Texas Rangers

Think you know all about Pence’s offseason journey? New documentary reveals much more.

Hunter Pence was at it again Wednesday, talking about how much he loves baseball and how thrilled he is to be playing this season, in this moment, with his hometown Texas Rangers.

If anyone doubts him at this point, they haven’t been paying close attention to his story.

To summarize: 12-year veteran wasn’t ready to retire after trying 2018 season; felt need to reinvent swing; played winter ball to test it out; had to sign a minor-league deal just to get a shot; turned his work into an All-Star selection.

Pence’s feel-good story has been written dozens of times by various outlets.

But it hasn’t been told like a short documentary, courtesy of the LeBron James-founded Uninterrupted athlete-empowerment brand, that will hit airwaves Saturday for the first time.

The Pence Method goes with Pence to Los Angeles, where he started to overhaul his swing; to the Dominican Republic, where he endured highs and lows; and finally to Arlington, where the story has a happy ending.

There’s no narrator. It’s scene after scene of Pence, along with wife Lexi and others who believed enough in Pence to help him through one of the most difficult stretches of his career, woven perfectly together to capture his journey.

He hopes the show, which airs at 9 p.m. Saturday on Fox Sports 1, will encourage people facing similar long odds to keep believing in themselves.

“I felt like this story is my message,” Pence said. “Hopefully it can show someone else out there who has been told they can’t do something. To me, it’s a cool story. I had know idea where I was going to go, what was going to happen, and if I failed, at least I learned something about the game. I went for what I loved.”

Josh Kahn, Uninterrupted’s senior director/producer of original content, and his team captured moments that a pen and pad haven’t and couldn’t. They were at Doug Latta’s hitting facility near Los Angeles, at the home Pence rented in the Dominican Republic, and inside the clubhouse of Toros del Este of the Dominican Winter League.

Filming started in the morning and ran through the end of the baseball day.

The most telling moment was shot in the Dominican in December. Pence was on the phone with his agent, Danny Horwits, who had just returned from the winter meetings in Las Vegas with good news.

All 29 teams — he eliminated the San Francisco Giants, who had cut ties with Pence — were impressed, excited and intrigued about the journey Pence was taking.

Hearing that brought Pence to tears, though he called them tears of joy.

“There was a lot of doubt,” he said. “I lost my job. I wasn’t playing every day, and it hits your confidence. I wasn’t necessarily doing great right away. It took a lot of failing to really learn the swing change.

“When you’re going through that process, and when I heard that at the winter meetings at lot of general managers were interested, it was tears of joy. I felt super grateful and honored. It was like a light at the end of the tunnel.”

That scene did not hit the cutting-room floor, whatever that is in these digital days. It showed how much baseball means to Pence.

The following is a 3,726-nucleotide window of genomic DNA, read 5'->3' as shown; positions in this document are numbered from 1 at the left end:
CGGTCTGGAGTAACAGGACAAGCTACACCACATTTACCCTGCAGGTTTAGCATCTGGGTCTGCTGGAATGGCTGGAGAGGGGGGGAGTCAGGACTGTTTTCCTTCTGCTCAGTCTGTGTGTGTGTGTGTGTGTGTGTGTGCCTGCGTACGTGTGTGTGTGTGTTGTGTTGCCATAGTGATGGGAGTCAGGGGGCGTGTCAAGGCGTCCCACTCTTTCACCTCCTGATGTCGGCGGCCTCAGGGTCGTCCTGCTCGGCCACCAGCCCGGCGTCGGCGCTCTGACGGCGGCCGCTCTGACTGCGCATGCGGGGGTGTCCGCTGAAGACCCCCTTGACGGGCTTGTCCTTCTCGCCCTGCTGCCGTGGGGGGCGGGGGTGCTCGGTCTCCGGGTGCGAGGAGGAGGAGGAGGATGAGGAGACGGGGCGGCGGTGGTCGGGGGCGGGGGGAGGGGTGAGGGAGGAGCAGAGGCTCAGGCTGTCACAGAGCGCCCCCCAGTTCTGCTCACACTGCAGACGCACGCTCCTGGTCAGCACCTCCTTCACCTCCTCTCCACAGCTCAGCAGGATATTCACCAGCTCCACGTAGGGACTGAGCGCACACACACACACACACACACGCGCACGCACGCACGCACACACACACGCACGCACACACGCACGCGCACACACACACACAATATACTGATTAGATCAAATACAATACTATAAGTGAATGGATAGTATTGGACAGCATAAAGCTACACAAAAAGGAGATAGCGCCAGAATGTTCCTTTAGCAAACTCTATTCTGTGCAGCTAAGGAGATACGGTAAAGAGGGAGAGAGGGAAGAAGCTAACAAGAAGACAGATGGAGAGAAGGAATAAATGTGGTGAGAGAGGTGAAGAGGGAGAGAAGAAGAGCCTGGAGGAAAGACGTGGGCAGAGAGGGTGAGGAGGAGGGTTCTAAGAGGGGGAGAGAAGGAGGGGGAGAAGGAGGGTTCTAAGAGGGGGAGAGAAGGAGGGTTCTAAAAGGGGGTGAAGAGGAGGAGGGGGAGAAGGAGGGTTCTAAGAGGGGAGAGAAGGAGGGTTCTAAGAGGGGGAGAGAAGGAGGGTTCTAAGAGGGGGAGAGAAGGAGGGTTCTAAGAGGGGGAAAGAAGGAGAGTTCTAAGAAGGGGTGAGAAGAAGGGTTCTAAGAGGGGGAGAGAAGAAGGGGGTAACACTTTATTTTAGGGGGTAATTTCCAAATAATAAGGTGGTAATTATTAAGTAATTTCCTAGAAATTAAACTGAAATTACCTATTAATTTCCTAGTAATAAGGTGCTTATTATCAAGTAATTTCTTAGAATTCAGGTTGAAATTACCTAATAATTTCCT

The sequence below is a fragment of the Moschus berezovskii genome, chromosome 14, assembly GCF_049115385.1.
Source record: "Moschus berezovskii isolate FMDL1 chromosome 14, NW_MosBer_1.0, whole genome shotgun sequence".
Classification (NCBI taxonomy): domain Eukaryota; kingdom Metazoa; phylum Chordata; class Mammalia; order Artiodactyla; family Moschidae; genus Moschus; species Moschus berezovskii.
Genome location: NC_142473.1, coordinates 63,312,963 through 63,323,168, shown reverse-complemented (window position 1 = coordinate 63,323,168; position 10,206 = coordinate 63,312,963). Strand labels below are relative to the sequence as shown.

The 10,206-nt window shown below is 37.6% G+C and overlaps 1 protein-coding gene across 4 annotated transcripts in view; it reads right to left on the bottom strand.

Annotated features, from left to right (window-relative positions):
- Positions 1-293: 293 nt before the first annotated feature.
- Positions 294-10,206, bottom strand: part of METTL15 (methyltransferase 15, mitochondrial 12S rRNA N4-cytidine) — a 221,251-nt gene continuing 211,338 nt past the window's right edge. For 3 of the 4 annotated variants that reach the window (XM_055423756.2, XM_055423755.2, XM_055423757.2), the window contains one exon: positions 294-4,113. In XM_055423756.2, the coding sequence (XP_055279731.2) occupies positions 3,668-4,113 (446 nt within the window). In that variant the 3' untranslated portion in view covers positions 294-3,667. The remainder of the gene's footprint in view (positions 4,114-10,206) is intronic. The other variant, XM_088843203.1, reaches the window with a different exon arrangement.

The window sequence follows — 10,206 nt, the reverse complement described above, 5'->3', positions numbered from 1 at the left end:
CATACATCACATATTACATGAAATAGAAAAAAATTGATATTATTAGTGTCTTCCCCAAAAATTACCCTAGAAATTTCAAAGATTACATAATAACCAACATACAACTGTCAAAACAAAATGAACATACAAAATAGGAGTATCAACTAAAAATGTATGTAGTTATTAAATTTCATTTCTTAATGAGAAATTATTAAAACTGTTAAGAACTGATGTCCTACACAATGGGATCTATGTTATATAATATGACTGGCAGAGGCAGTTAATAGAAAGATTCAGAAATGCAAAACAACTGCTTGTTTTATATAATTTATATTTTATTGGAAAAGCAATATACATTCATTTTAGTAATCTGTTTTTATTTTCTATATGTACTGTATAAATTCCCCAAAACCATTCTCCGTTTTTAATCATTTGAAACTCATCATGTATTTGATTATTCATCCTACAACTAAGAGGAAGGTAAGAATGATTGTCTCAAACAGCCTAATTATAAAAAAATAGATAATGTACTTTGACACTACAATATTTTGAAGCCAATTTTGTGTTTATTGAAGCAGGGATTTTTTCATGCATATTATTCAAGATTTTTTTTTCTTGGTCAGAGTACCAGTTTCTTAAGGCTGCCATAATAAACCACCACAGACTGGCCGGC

“It was amazing to see him battle through the ups and the downs, and stay really positive through them,” Kahn said. “Then to see that first-hand, that experience, that’s a big reason why we didn’t cut the scene at all. That raw emotion really came out. It was a special moment for him. You feel a certain way when you watch it, and to experience in person was really special. I was really happy for him.”

The documentary also reveals more about the joy baseball brings to the Dominican Republic. It shows how the other half to a ballplayer, in this case wife Lexi, supported Pence and coped with what he was going through.

She was all for Pence playing in the minors or even going to play in Japan.

“The dynamic, showing the familial elements of a baseball family, is much deeper than people think,” Kahn said. “Lexi’s involvement in the process is very significant and I think a huge part of his success, as well.”

Kahn has worked with other athletes during his career but said that none of them compares to Pence, whose energy is infectious and who has a unique outlook and awareness on life.

Pence, on the other hand, has never been camera shy.

“I’m pretty open,” he said.

But Pence was in a vulnerable situation during filming.

Neither Pence nor Kahn knew what the journey would entail. It was entirely possible that Pence wouldn’t take to the swing adjustments and that he wouldn’t make the Rangers’ roster out of spring training.

Failure was an option, even though it was never an option for Pence.

Kahn said the documentary would have aired there hadn’t been a happy ending because everyone at Uninterrupted was so captivated by Pence and the story being told.

“I didn’t know what was really going to happen. I had know idea what was going to happen last offseason,” Pence said. “I knew what I was doing was kind of crazy. That’s what I told them. They thought it was an interesting story.”

The Pence Method captures that in a way that hasn’t been told.

“I’ve worked with many athletes and I’ve seen them go through all sorts of journeys,” Kahn said. “I don’t think I’ve ever seen one where a guy has followed all the steps and taken this hard road, and just to see him follow it all the way back to the top is pretty miraculous.”

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After 11 seasons covering the Rangers for the Star-Telegram, Jeff Wilson knows that baseball is a 24/7/365 business and there is far more to baseball than just the 162 games each season. There’s also more to Jeff -- like a family and impressive arsenals of Titleist hats and adidas shoes -- but sometimes it’s hard to tell.